Did revamp of 'Spider-Man' musical do enough to save itself?
'Spider-Man: Turn Off the Dark' debuted on Broadway Tuesday. It was a revamped version of the unfinished show critics panned in February.
Now that the Broadway megamusical, “Spider-Man: Turn Off the Dark,” finally officially opened Tuesday night, the question is in: Can it beat the bad reviews that just won’t go away? The New York Times calls it a “bore.” The Wall Street Journal dubs it “witless.” The Hollywood Reporter tags it a “bloated monster.”Skip to next paragraph
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To critics, the musical, with its outsize reliance on flying stunts, is just another example of the dumbing down of the Great White Way. To "Spider-Man" fans who bristle at that treatment, the show is simply getting the same upturned noses from the high-brow crowd that all comic book fare does.
In its record 183 preview shows – fully staged dry runs before the "official" opening – "Spider Man" has done steady business since November. While not selling out, it has taken in roughly $1.2 million weekly, according to the Broadway League. Fan response has also been good.
But $1.2 million a week is barely more than the reported weekly expenses for the logistical behemoth. While the musical could maintain its theater run with such a fragile margin, it would take decades – if ever – to recoup the estimated $75 million budget that went into the show’s creation, more than double the price tag of any previous Broadway show.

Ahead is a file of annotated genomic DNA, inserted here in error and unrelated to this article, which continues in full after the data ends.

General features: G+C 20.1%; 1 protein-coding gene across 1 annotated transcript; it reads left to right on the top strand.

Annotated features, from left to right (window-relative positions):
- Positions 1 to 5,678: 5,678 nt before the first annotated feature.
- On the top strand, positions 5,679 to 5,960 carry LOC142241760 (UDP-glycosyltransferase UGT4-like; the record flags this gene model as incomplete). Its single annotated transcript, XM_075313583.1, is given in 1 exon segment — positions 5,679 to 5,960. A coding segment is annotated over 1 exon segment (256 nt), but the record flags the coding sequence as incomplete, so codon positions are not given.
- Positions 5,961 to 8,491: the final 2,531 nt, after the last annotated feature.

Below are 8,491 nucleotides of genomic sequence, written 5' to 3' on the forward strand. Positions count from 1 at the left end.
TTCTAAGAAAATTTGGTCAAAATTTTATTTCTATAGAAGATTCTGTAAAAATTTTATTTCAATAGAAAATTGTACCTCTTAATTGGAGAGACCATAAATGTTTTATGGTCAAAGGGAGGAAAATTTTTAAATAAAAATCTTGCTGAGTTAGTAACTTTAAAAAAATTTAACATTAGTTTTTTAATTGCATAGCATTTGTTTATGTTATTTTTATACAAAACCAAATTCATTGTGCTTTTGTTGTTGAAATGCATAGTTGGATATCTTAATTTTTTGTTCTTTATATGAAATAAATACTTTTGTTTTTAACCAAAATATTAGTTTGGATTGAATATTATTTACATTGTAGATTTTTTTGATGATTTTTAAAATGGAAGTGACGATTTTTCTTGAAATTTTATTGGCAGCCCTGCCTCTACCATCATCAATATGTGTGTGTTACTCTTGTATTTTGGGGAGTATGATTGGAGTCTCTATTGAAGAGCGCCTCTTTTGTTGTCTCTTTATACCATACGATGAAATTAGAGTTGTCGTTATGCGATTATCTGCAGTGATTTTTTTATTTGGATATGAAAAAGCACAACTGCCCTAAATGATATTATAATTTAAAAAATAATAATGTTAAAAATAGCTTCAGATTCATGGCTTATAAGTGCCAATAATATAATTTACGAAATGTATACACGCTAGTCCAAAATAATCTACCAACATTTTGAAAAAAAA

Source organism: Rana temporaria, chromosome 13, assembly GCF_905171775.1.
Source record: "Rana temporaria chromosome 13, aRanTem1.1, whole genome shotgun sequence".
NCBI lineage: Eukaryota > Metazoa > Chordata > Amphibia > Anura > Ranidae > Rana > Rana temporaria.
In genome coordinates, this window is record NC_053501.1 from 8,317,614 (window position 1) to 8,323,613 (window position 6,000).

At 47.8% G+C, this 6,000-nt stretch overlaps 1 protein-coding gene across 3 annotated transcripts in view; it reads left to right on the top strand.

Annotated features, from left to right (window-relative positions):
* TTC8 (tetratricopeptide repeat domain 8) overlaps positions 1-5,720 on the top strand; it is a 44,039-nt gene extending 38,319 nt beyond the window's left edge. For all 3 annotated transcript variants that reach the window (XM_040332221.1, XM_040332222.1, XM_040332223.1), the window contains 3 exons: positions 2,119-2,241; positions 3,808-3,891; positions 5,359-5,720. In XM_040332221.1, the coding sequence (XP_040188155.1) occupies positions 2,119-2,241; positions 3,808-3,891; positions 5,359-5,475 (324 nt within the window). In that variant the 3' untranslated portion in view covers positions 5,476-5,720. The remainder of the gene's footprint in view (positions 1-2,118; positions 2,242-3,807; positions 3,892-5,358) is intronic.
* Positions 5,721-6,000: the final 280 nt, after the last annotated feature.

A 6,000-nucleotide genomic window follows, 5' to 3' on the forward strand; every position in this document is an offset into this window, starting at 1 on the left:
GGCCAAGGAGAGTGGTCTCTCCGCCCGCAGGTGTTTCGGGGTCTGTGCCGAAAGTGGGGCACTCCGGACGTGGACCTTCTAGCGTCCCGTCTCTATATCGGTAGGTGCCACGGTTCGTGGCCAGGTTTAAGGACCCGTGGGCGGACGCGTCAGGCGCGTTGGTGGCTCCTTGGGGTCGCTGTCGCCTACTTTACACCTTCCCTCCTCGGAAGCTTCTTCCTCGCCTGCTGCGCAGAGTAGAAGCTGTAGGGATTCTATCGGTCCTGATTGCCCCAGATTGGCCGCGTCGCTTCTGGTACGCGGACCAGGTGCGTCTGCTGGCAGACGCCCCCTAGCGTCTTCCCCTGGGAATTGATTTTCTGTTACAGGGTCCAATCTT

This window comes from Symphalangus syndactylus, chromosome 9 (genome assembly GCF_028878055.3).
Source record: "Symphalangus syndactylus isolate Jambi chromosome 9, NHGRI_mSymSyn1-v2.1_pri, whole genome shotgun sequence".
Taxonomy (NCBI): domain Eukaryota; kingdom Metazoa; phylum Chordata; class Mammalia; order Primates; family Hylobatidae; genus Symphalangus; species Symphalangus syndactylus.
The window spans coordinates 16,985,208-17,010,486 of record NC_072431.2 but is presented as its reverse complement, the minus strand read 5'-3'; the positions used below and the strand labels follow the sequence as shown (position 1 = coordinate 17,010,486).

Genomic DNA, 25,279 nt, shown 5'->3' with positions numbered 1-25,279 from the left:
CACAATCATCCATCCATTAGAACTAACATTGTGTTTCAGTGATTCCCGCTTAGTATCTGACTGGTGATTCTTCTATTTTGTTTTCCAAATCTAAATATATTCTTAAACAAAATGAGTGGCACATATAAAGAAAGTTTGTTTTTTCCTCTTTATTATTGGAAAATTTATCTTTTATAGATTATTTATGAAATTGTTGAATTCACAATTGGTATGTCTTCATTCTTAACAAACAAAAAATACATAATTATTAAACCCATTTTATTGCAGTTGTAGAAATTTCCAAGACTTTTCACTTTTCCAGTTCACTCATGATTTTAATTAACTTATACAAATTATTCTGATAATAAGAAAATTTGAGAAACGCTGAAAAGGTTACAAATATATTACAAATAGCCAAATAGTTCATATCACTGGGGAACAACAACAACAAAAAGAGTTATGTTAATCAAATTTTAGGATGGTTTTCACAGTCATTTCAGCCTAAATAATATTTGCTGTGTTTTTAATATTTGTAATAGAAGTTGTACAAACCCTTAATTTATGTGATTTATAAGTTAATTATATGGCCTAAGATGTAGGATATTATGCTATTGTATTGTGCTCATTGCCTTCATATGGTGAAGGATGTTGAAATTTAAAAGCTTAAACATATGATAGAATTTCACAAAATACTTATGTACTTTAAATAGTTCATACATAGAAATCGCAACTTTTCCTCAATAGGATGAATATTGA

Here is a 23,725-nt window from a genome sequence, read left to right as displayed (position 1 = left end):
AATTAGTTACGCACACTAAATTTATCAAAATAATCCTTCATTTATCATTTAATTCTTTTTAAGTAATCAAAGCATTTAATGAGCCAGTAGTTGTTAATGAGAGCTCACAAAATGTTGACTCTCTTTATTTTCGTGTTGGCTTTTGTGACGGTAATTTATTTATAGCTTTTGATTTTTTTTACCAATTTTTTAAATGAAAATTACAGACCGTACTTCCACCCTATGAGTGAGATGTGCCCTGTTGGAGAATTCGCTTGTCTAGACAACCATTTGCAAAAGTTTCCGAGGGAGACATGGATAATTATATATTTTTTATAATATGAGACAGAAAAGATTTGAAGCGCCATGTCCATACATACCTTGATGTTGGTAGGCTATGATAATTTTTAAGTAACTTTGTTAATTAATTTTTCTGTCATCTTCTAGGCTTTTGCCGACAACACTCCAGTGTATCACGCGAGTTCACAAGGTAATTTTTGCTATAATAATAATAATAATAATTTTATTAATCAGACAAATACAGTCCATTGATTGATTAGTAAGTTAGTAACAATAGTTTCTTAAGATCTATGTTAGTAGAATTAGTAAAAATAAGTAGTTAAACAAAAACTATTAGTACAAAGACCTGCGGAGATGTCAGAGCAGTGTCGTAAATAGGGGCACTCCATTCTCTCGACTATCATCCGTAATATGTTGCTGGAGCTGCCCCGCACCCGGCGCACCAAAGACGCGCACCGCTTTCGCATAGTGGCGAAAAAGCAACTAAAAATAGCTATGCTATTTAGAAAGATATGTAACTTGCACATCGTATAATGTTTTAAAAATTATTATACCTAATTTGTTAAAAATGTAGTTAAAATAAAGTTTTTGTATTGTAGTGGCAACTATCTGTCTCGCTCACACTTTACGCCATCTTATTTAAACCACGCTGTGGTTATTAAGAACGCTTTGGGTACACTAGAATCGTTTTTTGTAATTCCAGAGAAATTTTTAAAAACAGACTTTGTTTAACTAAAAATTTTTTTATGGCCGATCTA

In such perilous economic times, “when you see people abusing money this way, it really opens up the gates to criticism,” says Vincent Zurzolo, a pop culture expert at Metropolis Collectibles in Manhattan.
The show has drawn media heat from its inception. There was the high-profile roster of talent, including director Julie Taymor of “Lion King” fame alongside rock stars Bono and the Edge of U2 on board for their first effort in a musical. When the show began its run of preview performances in November, there were serious cast injuries that landed talent in the hospital and which prompted a state inquiry into safety violations.